I spent last week on Malta, having my first proper foreign holiday in a very long time to not involve a canoe club. Here's some of what I got up to, in no particular order:

Lots of balconies

I did a lot of wandering around various Maltese towns.  They certainly like their balconies! 
Streets tend to be narrow, and for some reason a lot of the pavements are very shiny.  I lost count of how many times I nearly slipped and fell over - walking on the road often felt safer. (the locals seem to agree)

balconies in Mdina
balconies in Mdina

The citadels of Mdina and Victoria, and Valletta, are possibly the most impressive with their huge fortifications.  A must when you're a small vulnerable island.

The Sliema and St Julian's area is a lot more modern and built up - lots of hotels (some much nicer looking than others), shops and bars/nightclubs.  A stroll along the front at Sliema was basically half a mile of being hassled to go on a cruise around the two harbours, which was a bit off putting.  Until that point I had been considering it..

...and churches

Malta is a very catholic country.  You'd struggle to walk more than about 10 metres in any of the towns without seeing a church, shrine, or other miscellaneous religious stuff.

Both Mosta and Xewkija (on Gozo) claim to have the third largest unsupported dome in Europe.  At least one of them is lying - both are huge and dominate the skyline, but Xewkija is bigger by volume, although taller and skinnier which I think is where the confusion comes in. Mosta had a bomb go through it but not explode in the war, which was obviously a miracle rather than just dodgy munitions... ahem.

Anyway, lots of churches.  I didn't go inside any - partly because I am a dirty heathen, but mostly because I had far too many other more exciting things I wanted to do!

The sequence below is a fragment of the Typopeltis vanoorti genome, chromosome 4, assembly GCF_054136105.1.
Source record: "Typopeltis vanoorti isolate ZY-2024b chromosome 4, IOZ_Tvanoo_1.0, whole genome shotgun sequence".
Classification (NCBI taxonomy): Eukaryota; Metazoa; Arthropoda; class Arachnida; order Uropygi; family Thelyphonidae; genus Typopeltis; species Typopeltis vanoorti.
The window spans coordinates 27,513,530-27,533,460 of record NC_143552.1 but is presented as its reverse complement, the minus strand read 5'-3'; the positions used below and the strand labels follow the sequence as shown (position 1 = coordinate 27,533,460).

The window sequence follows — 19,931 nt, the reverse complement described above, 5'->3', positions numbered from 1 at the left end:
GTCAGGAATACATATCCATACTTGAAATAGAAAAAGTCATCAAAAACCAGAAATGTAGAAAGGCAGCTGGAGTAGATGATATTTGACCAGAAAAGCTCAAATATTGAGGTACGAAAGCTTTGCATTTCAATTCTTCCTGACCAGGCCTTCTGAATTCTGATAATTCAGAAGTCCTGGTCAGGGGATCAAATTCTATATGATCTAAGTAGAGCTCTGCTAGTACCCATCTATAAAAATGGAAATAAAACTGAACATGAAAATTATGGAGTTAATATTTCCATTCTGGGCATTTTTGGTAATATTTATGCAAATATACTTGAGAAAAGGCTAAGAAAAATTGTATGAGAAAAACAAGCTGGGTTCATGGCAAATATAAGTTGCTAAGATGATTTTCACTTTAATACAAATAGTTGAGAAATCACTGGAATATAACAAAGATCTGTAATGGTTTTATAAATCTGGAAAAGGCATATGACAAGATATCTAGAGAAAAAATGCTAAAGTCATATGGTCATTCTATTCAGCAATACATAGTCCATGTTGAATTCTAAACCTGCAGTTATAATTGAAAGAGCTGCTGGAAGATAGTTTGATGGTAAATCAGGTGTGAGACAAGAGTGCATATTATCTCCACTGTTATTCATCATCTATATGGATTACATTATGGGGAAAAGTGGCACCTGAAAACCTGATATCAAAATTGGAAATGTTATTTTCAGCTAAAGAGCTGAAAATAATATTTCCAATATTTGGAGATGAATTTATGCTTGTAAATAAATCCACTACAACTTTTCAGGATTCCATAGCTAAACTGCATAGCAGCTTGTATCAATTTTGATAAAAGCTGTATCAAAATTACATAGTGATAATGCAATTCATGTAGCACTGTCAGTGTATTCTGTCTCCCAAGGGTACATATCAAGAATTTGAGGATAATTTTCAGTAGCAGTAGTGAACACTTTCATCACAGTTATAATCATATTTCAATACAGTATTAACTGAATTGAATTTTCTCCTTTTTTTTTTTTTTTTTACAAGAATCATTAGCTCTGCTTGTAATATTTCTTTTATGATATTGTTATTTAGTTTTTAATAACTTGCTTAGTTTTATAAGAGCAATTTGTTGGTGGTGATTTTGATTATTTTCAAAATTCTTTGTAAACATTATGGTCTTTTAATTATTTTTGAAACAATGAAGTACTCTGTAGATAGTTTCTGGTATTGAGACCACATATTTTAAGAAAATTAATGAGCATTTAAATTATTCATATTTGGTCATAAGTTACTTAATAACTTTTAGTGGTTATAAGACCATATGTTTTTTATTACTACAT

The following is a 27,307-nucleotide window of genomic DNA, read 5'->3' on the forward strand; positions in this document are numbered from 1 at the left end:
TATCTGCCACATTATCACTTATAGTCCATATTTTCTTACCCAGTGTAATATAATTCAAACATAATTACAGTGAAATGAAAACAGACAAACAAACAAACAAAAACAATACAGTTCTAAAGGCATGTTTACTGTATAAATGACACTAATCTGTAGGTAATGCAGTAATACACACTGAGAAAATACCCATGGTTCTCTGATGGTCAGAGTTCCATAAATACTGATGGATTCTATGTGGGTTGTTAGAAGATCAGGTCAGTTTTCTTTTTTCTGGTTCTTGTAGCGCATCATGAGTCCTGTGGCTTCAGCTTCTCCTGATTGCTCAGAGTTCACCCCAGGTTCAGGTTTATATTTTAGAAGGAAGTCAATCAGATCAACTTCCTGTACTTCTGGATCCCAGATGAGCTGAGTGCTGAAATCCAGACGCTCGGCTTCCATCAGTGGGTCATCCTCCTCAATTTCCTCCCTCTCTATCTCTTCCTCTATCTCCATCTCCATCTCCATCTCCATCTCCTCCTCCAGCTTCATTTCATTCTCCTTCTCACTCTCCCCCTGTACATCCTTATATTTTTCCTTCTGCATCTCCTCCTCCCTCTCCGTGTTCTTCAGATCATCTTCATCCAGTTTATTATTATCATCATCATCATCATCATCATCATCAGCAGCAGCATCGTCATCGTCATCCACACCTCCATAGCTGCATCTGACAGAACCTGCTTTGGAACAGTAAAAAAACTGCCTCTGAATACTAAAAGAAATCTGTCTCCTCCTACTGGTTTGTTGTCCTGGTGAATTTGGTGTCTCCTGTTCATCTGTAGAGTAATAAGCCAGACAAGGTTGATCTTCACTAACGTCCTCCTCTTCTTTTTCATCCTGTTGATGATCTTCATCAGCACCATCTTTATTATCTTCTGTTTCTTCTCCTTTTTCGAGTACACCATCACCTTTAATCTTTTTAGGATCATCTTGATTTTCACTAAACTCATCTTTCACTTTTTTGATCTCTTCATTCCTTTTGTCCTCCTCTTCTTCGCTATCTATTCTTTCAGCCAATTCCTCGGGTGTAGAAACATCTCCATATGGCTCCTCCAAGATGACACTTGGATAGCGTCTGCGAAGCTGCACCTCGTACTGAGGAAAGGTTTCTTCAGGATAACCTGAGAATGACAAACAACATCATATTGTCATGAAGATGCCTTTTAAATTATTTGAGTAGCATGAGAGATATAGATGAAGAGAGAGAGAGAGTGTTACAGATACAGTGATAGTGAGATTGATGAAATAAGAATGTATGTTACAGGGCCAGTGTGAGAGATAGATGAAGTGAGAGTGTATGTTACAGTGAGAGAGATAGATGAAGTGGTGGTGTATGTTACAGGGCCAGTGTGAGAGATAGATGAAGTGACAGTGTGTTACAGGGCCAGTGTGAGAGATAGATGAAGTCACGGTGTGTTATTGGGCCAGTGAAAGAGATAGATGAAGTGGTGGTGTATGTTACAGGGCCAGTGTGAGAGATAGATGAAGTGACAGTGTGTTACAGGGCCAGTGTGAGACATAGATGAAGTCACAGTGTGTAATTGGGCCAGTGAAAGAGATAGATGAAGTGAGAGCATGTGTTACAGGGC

"oh, you must go to Marsaxlokk and see all the fishing boats!"

a Luzzu
eyes of Osiris on a Luzzu in Marsaxlokk

So I did - and indeed the Luzzus are very pretty and photogenic, but there wasn't much else there to see or do! Great if you want to sit by the sea eating fish, but I don't, so I didn't stay for long.


I stayed at the Solana hotel in Mellieha. I picked this over one of the 'resort' towns because I wanted to be somewhere a bit quieter and more relaxing.  I think I chose well - the hotel was lovely, my room was huge, the restaurant was good, and it wasn't too busy.

On my first afternoon I walked down to the beach, where the sand was quite hot on my bare feet.  Air temperature all week was about 23°.  Don't think Britain ever gets that warm!  And I could definitely justify some gelato before the walk back up the steep hill to the hotel...

On Friday morning I visited the WWII air raid shelters - a bit claustrophobic, but interesting none the less.


I'd booked a day trip sea kayaking on Gozo with Sea Kayak Malta - because I couldn't quite face the idea of a holiday with no paddling at all ;)  We'd originally planned to paddle from Hondoq Bay to Comino (and the Blue Lagoon) but an unexpected road closure meant a last minute change of plans.

Instead we headed to Xlendi where we paddled up the coast to Dwejra, through the Azure Window, had lunch by the inland sea, and then paddled back.  A more detailed writeup is here.

Azure Window
the Azure Window